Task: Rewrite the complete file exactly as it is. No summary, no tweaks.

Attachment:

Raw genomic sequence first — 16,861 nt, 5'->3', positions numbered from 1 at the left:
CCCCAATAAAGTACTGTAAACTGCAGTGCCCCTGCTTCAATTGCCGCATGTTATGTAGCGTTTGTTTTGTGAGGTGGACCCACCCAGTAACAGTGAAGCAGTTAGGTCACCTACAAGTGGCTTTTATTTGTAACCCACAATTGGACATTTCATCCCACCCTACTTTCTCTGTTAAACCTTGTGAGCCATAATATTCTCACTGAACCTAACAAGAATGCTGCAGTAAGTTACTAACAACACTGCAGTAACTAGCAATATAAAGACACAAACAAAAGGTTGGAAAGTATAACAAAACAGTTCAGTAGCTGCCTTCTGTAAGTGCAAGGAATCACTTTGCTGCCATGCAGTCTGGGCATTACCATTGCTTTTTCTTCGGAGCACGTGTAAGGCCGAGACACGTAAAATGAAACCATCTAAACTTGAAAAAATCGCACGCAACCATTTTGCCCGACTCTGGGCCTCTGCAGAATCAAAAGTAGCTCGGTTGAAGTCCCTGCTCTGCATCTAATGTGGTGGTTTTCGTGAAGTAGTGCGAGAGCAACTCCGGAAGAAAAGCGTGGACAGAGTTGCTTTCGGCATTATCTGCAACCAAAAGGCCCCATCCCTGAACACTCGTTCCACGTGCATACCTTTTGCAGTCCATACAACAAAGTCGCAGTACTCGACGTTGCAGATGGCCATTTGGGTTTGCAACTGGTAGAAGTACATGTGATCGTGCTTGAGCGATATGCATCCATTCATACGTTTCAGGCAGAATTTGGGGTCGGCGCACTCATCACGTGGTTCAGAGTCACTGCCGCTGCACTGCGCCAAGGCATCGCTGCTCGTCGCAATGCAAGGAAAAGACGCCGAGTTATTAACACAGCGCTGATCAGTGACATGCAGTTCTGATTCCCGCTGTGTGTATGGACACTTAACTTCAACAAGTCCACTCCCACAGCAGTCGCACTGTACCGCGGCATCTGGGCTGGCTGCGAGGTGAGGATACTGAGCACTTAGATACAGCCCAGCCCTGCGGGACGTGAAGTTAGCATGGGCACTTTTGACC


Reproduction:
Raw genomic sequence first — 16,861 nt, 5'->3', positions numbered from 1 at the left:
CCCCAATAAAGTACTGTAAACTGCAGTGCCCCTGCTTCAATTGCCGCATGTTATGTAGCGTTTGTTTTGTGAGGTGGACCCACCCAGTAACAGTGAAGCAGTTAGGTCACCTACAAGTGGCTTTTATTTGTAACCCACAATTGGACATTTCATCCCACCCTACTTTCTCTGTTAAACCTTGTGAGCCATAATATTCTCACTGAACCTAACAAGAATGCTGCAGTAAGTTACTAACAACACTGCAGTAACTAGCAATATAAAGACACAAACAAAAGGTTGGAAAGTATAACAAAACAGTTCAGTAGCTGCCTTCTGTAAGTGCAAGGAATCACTTTGCTGCCATGCAGTCTGGGCATTACCATTGCTTTTTCTTCGGAGCACGTGTAAGGCCGAGACACGTAAAATGAAACCATCTAAACTTGAAAAAATCGCACGCAACCATTTTGCCCGACTCTGGGCCTCTGCAGAATCAAAAGTAGCTCGGTTGAAGTCCCTGCTCTGCATCTAATGTGGTGGTTTTCGTGAAGTAGTGCGAGAGCAACTCCGGAAGAAAAGCGTGGACAGAGTTGCTTTCGGCATTATCTGCAACCAAAAGGCCCCATCCCTGAACACTCGTTCCACGTGCATACCTTTTGCAGTCCATACAACAAAGTCGCAGTACTCGACGTTGCAGATGGCCATTTGGGTTTGCAACTGGTAGAAGTACATGTGATCGTGCTTGAGCGATATGCATCCATTCATACGTTTCAGGCAGAATTTGGGGTCGGCGCACTCATCACGTGGTTCAGAGTCACTGCCGCTGCACTGCGCCAAGGCATCGCTGCTCGTCGCAATGCAAGGAAAAGACGCCGAGTTATTAACACAGCGCTGATCAGTGACATGCAGTTCTGATTCCCGCTGTGTGTATGGACACTTAACTTCAACAAGTCCACTCCCACAGCAGTCGCACTGTACCGCGGCATCTGGGCTGGCTGCGAGGTGAGGATACTGAGCACTTAGATACAGCCCAGCCCTGCGGGACGTGAAGTTAGCATGGGCACTTTTGACC